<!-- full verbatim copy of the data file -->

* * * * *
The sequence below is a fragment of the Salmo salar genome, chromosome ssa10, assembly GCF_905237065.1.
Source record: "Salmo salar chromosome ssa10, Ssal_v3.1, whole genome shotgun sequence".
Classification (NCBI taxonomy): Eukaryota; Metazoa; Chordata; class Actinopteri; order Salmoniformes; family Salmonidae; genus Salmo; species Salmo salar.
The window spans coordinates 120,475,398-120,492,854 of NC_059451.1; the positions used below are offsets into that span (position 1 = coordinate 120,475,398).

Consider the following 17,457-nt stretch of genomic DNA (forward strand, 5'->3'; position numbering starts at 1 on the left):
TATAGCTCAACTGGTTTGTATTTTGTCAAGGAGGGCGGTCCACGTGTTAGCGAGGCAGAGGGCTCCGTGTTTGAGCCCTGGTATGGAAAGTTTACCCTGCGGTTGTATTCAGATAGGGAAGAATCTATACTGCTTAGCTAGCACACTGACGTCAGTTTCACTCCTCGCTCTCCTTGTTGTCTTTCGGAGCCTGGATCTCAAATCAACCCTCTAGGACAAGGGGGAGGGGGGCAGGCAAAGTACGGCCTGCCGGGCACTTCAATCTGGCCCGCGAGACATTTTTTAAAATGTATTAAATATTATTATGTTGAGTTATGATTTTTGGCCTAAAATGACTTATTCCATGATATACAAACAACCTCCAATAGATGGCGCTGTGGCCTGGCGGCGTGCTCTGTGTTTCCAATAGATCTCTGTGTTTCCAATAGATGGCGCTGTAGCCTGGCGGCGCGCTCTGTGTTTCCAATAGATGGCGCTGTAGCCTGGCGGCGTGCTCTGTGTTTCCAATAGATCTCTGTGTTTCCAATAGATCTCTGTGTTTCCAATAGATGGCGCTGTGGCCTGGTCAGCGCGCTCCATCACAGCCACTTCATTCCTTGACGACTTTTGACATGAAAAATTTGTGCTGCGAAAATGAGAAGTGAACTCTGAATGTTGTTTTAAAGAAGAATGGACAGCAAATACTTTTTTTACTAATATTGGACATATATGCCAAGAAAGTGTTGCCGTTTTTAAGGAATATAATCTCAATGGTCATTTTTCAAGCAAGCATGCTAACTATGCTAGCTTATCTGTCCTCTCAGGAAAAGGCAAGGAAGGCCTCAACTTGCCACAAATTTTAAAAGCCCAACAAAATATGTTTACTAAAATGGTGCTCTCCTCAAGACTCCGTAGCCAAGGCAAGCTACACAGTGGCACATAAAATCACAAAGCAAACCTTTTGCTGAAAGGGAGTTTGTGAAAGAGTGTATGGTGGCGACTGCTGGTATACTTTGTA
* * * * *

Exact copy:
The sequence below is a fragment of the Salmo salar genome, chromosome ssa10, assembly GCF_905237065.1.
Source record: "Salmo salar chromosome ssa10, Ssal_v3.1, whole genome shotgun sequence".
Classification (NCBI taxonomy): Eukaryota; Metazoa; Chordata; class Actinopteri; order Salmoniformes; family Salmonidae; genus Salmo; species Salmo salar.
The window spans coordinates 120,475,398-120,492,854 of NC_059451.1; the positions used below are offsets into that span (position 1 = coordinate 120,475,398).

Consider the following 17,457-nt stretch of genomic DNA (forward strand, 5'->3'; position numbering starts at 1 on the left):
TATAGCTCAACTGGTTTGTATTTTGTCAAGGAGGGCGGTCCACGTGTTAGCGAGGCAGAGGGCTCCGTGTTTGAGCCCTGGTATGGAAAGTTTACCCTGCGGTTGTATTCAGATAGGGAAGAATCTATACTGCTTAGCTAGCACACTGACGTCAGTTTCACTCCTCGCTCTCCTTGTTGTCTTTCGGAGCCTGGATCTCAAATCAACCCTCTAGGACAAGGGGGAGGGGGGCAGGCAAAGTACGGCCTGCCGGGCACTTCAATCTGGCCCGCGAGACATTTTTTAAAATGTATTAAATATTATTATGTTGAGTTATGATTTTTGGCCTAAAATGACTTATTCCATGATATACAAACAACCTCCAATAGATGGCGCTGTGGCCTGGCGGCGTGCTCTGTGTTTCCAATAGATCTCTGTGTTTCCAATAGATGGCGCTGTAGCCTGGCGGCGCGCTCTGTGTTTCCAATAGATGGCGCTGTAGCCTGGCGGCGTGCTCTGTGTTTCCAATAGATCTCTGTGTTTCCAATAGATCTCTGTGTTTCCAATAGATGGCGCTGTGGCCTGGTCAGCGCGCTCCATCACAGCCACTTCATTCCTTGACGACTTTTGACATGAAAAATTTGTGCTGCGAAAATGAGAAGTGAACTCTGAATGTTGTTTTAAAGAAGAATGGACAGCAAATACTTTTTTTACTAATATTGGACATATATGCCAAGAAAGTGTTGCCGTTTTTAAGGAATATAATCTCAATGGTCATTTTTCAAGCAAGCATGCTAACTATGCTAGCTTATCTGTCCTCTCAGGAAAAGGCAAGGAAGGCCTCAACTTGCCACAAATTTTAAAAGCCCAACAAAATATGTTTACTAAAATGGTGCTCTCCTCAAGACTCCGTAGCCAAGGCAAGCTACACAGTGGCACATAAAATCACAAAGCAAACCTTTTGCTGAAAGGGAGTTTGTGAAAGAGTGTATGGTGGCGACTGCTGGTATACTTTGTA